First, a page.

On the evening of February 17, 1864, the H. L. Hunley became the world’s first successful combat submarine by sinking the USS Housatonic. After signaling to shore the mission had been accomplished, the submarine and her crew of eight mysteriously vanished. Lost at sea for over 136 years, the Hunley was located in 1995 by Clive Cussler’s NUMA group in 27 feet of water buried under several feet of silt which sealed and protected the submarine.
The innovative vessel was raised in 2000 and delivered to the Warren Lasch Conservation Center in North Charleston, S.C., where an international team of scientists are at work to conserve the submarine, currently displayed in a water tank, for future generations and piece together clues to solve the mystery of her disappearance.
Recovered Hunley artifacts include Dixon’s coin – a $20 gold piece in the pocket of Hunley Captain George Dixon. It saved his life during the Battle of Shiloh when it was struck by a bullet.
On April 17, 2004, the remains of the eight crewmen were laid to rest at Charleston’s Magnolia Cemetery. Tens of thousands attended the funeral procession, including 6,000 Civil War re-enactors and 4,000 civilians in period clothing.
The final goal of the project is to support the creation of a maritime museum to house one of the nation’s most comprehensive naval collections and tell the fascinating story of America’s history at sea. 
In his book The Sea Hunters (Pocket Books, 2011), Cussler called his search for the Hunley, “The toughest find of all.”
The Hunley Project is conducted through a partnership with the Charleston Naval Complex Redevelopment/Naval Base Museum Authority, Clemson University Restoration Institute, Friends of the Hunley, Naval History and Heritage Command, and South Carolina Hunley Commission.
For more information and to view other recovered artifacts:
Learn about the Cussler Museum here:
“The world, we are told, was made especially for man — a presumption not supported by all the facts.”
– John Muir (1838 – 1914), an influential Scottish-American naturalist, author, environmental philosopher, botanist, zoologist, glaciologist, and early advocate for the preservation of wilderness in the U.S. The passage comes from A Thousand-Mile Walk to the Gulf (Houghton Mifflin Company, 1916)

John Lawton, 100, with a later version of the Skadi transceiver he invented. Photo taken in June 2023 at his assisted living facility in Louisville, Colorado.
Inventor of the Skadi Avalanche Transceiver Turns 100;
Celebrated WWII Vet Invents First Avalanche Transceiver
A framed letter hangs on the wall of World War II U.S. Army veteran, electrical engineer and pilot John Lawton, Ph.D., in his apartment at an assisted living facility in Louisville, Colorado. It sits near a flag that flew over the U.S. Capitol, models of a B-17 and Messerschmitt aircraft, and other mementos of an extraordinary life well lived.
Lawton, who survived Kristallnacht in Vienna, recently celebrated his 100th birthday, and was hailed as “living history,” after a visit by U.S. Rep. Joe Neguse (D - Colo.).
The life-long skier is most proud, besides having seven children, of inventing the first personal avalanche transceiver, named Skadi after the Norse goddess of the wilderness. The analog handheld electronic device is credited with saving numerous lives.           
Before Transceivers
Prior to transceivers, avalanche safety consisted of lines of rescuers with wooden probes and avalanche cords.
Use of probes could often prove gruesome. Teeth were cut into the ends of the probes so that by turning the probe rescuers could determine what was underneath, whether it was wood bark, bits of clothing or blood.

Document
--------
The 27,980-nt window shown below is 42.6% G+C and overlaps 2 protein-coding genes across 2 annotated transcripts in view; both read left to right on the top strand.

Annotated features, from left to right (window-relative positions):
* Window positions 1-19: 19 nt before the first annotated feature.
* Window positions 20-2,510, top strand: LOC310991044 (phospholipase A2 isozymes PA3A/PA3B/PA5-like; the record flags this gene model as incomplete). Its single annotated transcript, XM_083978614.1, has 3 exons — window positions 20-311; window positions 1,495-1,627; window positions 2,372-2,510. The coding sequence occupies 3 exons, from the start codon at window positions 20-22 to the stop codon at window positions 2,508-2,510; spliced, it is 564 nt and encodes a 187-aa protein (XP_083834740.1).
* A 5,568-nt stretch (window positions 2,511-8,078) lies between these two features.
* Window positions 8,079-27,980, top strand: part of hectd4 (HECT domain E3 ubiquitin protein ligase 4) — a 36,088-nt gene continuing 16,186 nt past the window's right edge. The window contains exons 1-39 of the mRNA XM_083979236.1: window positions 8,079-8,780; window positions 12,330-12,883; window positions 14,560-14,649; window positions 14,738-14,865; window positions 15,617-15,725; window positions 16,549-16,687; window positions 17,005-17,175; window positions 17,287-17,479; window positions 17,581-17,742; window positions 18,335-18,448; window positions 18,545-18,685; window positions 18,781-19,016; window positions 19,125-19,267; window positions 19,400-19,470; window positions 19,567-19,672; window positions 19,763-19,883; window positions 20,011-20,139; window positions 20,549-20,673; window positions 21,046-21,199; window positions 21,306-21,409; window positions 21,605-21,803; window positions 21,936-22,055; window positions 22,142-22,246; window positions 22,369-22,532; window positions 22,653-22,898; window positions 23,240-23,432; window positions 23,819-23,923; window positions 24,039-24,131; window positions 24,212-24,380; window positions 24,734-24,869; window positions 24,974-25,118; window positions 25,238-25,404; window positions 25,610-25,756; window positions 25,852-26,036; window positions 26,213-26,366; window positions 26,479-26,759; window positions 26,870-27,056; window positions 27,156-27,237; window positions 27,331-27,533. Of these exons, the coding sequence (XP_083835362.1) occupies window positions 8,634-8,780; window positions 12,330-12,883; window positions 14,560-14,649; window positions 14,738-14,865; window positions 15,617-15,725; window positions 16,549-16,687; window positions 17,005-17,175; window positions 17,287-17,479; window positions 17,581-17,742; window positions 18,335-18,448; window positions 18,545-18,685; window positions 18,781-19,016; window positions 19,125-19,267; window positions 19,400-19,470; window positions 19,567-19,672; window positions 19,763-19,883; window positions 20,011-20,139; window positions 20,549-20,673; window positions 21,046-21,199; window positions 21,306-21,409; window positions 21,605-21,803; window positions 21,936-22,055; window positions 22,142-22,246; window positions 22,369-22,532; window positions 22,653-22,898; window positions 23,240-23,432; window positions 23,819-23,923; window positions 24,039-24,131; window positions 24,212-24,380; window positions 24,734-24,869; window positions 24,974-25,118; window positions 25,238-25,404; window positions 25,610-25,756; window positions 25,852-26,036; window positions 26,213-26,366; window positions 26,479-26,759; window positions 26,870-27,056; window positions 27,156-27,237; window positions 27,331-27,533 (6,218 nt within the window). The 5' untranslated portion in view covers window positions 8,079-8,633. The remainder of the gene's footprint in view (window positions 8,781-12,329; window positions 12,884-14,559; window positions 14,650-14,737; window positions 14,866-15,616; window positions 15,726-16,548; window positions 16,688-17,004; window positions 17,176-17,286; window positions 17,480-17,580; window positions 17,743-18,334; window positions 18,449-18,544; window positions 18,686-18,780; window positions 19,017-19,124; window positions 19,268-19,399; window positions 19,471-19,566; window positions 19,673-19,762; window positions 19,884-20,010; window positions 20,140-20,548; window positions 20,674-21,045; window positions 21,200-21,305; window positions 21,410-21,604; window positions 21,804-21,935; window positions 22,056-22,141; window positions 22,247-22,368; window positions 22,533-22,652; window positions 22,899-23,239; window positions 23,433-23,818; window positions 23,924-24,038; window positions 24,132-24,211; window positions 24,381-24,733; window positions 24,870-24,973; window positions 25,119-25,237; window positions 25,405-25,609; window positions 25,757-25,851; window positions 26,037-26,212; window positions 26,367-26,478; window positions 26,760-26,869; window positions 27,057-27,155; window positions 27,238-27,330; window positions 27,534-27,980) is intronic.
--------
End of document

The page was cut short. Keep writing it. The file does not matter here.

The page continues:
“It was tough to tell the difference between a human being and a branch that bended,” he tells EN. “We needed something that made a beep-beep-beep sound when a body was found.”
The introduction of the Skadi was hailed by The New York Times (February 16, 1969), as a new electronic device that may ultimately replace avalanche dogs. The invention was credited to Lawton, then working for the Cornell Aeronautical Laboratory in Buffalo, New York, who demonstrated it at the Forest Service avalanche school in Alta, Utah.
Skadis were an improvement over St. Bernards.
?Artwork by 19th-century British painter of animals Edwin Landseer.
As an interesting side note, the whiskey barrel around St. Bernards’ necks is a myth, no doubt perpetuated by the 1820 painting Alpine Mastiffs Reanimating a Distressed Traveller by the renowned 19th-century British painter of animals Edwin Landseer, which showed the dogs equipped with a nip or two of liquid therapy.
In the Times story experts scoffed at the idea that true St. Bernard rescue dogs carried brandy kegs on their collars. “How could a dog with a keg under its chin drop his nose to sniff out snow-buried travelers?” one asks the reporter.

Simply stated, Lawton’s Skadi device radiates a magnetic field by pulsing electricity through copper. Every member of an expedition party keeps their device on transmit. Then if an explorer goes missing, the rescue party switches their Skadis to receive. The receiving part of the unit could pick up this signal and convert it into a sound heard through an earphone that became louder as users got closer to a victim.
The original Skadi hot dog
The Hot Dog
In the early 1970s, Lawton downsized the unit with a smaller ferrite loopstick antenna integrated into a handheld plastic box nicknamed the “Hot Dog,” owning to its red color, solid yellow lettering, and curved corners. It featured a long-lasting battery and an approximately 90-foot range. It retailed for $125 ($980 in 2023 dollars) and was originally made in his home basement under his new company name, Lawtronics.
Current digital avalanche beacons on the market, such as the popular Backcountry Access (BCA) Tracker DTS, incorporate microprocessors to simplify searching while containing a number of additional features, but all of them work on similar principles to the original Skadi.
Still, probes and shovels, training and practice, and trained avalanche dogs (without brandy kegs), are all recommended to increase the chances of finding victims.           
“Transceivers are still the best way to find someone who is buried under the snow. The ease of use has changed dramatically with digital transceivers with multiple burial features and decreased search times,” says Mike Duffy, an Eagle, Colorado-based Certified American Avalanche Association instructor with almost 30 years in avalanche education as the founder of